Monday, 24 October 2016

Belle Isle Memories: I

Ross arms
REMINISCENCES FROM JULIAN BROWN, WHOSE FAMILY ONCE HAD CLOSE TIES WITH BELLE ISLE ESTATE, COUNTY FERMANAGH

By the 1950s, the Belle Isle Castle household had abandoned the elegant Georgian bay-windowed formal dining-room, except for special occasions.

Dinner was taken in the original old kitchen, which was part of a suite of sculleries, pantries and store rooms on the west side of the castle, whose windows looked out onto the road to the West Island. 

The repast was still conducted in some style: A huge, white damask tablecloth was spread on one of the wooden kitchen tables; and this was laid with the Belle Isle silver, beautiful salts, Georgian cutlery and antique silver napkin rings.

Mr Henry Porter sat at one end of the table; and, on most evenings, Mr Dick Hermon, of Necarne Castle, sat at the other.

Mrs Mary Brunt and her daughters Vida Leigh and Hilda Brunt (Tiggy) sat at the sides of the table, as did any guests (Mr Hermon often stayed at Belle Isle: he had his own room, the blue dressing room, and he had been married to Mr Porter’s sister.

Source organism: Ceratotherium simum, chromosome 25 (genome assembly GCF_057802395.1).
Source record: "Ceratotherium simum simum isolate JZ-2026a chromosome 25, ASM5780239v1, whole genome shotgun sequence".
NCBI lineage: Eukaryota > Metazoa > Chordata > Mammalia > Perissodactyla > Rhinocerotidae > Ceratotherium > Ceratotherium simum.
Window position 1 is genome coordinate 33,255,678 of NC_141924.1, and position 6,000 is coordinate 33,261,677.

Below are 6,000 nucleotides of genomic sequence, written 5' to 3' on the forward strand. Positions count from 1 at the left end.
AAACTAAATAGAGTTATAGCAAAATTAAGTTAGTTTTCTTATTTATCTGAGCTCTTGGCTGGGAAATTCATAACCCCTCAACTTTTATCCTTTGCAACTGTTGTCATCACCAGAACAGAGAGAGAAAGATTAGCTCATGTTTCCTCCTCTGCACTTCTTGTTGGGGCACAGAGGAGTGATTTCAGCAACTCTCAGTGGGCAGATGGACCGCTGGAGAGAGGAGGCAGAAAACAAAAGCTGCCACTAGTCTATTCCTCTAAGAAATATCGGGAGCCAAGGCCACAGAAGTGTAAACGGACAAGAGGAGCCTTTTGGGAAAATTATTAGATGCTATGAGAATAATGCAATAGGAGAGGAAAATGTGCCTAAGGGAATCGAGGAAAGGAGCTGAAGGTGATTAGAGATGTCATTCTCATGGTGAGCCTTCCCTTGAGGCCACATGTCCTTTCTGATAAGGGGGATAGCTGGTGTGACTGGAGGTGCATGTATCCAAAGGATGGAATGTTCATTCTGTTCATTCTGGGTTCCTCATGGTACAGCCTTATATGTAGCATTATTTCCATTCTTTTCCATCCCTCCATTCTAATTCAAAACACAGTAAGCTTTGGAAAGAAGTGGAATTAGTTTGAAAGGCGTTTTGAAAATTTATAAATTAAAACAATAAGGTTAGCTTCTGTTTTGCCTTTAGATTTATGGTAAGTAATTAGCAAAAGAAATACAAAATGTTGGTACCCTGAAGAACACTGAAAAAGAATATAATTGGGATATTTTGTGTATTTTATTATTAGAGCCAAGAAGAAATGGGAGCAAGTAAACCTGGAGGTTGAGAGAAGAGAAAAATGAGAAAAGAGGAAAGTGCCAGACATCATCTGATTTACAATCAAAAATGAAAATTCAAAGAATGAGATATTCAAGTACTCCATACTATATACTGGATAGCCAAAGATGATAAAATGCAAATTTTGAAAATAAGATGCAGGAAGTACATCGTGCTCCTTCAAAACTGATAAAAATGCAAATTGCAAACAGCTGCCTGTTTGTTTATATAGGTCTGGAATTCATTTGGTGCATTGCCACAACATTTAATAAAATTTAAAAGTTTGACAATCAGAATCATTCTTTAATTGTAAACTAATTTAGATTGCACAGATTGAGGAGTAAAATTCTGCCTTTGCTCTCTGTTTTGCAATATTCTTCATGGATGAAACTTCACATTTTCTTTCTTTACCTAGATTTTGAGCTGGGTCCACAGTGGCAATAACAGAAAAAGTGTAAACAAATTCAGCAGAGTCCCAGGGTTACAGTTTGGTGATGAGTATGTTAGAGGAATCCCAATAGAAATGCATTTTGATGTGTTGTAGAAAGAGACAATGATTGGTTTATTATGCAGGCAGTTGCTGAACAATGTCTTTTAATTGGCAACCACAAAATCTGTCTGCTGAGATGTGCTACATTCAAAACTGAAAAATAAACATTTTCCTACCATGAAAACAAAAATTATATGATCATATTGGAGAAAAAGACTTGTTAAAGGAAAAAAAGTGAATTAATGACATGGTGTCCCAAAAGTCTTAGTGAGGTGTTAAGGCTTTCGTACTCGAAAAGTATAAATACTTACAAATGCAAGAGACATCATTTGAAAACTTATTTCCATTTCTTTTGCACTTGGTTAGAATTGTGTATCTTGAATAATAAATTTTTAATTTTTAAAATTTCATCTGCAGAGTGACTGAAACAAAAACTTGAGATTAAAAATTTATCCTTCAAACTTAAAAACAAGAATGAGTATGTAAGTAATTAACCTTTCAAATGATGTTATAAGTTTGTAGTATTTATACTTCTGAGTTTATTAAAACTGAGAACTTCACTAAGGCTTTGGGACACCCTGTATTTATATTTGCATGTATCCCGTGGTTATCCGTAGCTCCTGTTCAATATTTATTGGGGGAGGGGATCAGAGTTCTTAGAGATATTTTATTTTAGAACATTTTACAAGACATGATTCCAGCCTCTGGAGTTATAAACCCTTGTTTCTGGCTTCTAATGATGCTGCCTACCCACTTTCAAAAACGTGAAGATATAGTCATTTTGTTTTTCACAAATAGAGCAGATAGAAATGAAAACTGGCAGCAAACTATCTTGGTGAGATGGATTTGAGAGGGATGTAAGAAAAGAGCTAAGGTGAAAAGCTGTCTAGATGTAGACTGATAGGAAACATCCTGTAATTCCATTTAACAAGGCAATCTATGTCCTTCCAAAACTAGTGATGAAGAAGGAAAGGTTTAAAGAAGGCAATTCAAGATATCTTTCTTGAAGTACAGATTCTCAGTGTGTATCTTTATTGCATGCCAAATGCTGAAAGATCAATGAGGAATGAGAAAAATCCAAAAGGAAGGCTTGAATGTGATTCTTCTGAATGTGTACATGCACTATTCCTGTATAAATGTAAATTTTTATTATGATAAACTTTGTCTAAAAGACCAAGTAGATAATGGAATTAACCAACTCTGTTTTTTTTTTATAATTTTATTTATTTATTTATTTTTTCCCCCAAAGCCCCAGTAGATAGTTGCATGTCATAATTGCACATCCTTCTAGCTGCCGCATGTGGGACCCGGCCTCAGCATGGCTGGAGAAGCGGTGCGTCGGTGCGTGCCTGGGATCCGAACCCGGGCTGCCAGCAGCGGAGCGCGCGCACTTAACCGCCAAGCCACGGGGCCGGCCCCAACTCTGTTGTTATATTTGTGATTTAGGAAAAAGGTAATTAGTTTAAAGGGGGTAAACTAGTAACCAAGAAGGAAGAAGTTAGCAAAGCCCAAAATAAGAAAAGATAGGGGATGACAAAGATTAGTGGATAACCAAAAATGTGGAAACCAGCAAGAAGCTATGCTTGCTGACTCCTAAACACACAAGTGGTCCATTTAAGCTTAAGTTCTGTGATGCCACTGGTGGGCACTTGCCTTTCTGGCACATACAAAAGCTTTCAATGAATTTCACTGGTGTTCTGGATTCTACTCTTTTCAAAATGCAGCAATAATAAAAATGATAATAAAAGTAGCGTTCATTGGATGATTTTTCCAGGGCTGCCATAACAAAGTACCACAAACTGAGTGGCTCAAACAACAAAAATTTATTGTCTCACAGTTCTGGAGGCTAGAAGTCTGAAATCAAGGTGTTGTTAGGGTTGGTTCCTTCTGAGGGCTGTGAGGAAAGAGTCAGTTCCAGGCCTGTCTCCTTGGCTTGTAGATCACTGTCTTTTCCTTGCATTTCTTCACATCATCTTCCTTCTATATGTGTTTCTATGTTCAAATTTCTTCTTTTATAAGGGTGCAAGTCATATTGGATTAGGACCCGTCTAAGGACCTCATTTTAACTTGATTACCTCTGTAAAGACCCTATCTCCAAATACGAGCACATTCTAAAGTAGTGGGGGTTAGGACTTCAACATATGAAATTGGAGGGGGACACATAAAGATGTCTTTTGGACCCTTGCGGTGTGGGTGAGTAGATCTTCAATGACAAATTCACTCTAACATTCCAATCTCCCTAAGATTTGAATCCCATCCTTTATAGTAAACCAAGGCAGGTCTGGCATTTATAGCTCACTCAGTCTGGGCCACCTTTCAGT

Miss Tiggy would have been be in charge of ‘service’ and was assisted by the Belle Isle cook, Miss Ellen McDougal (of whom more another time); and often my mother, Pearl Brown, helped as well.

On one occasion my sister Audrey, who was about four, and myself, aged nine, were sitting near the Aga watching. Seen, but not heard!

Miss McDougal was the most wonderful cook: she could produce anything.


However, on the occasion in question, the main course was roast swan – don’t know where it came from or the legalities of it!

Notwithstanding Miss McDougal's skills, the ‘old bird’ was very tough: Mr Hermon chewed manfully but dislodged a tooth in the attempt!

Out came the meat and the tooth. 

Audrey and I got fits of the giggles, which was unfortunate because, while the household generally were very fond of us, Mr Hermon was not. 

He did not take to children.

Our mother had to remove us speedily!

This was one of my father Esmond’s favourite stories.

He was an excellent mimic, and Mr Hermon’s predicament was recounted many times.

Miss Lavinia Baird moved the kitchens to what had been the Servants Hall in the 1970s (now Hamilton wing?); and I understand that the kitchen has been moved again, into what was the old Housekeeper's Room in the main body of the castle. 

The photograph shows Mrs Brunt; her daughter, Mrs Vida Leigh; and Julian as an infant on the steps of the French window into the Drawing Room at Belle Isle Castle in 1949.
First published in February, 2012.    Ross arms courtesy of European Heraldry.

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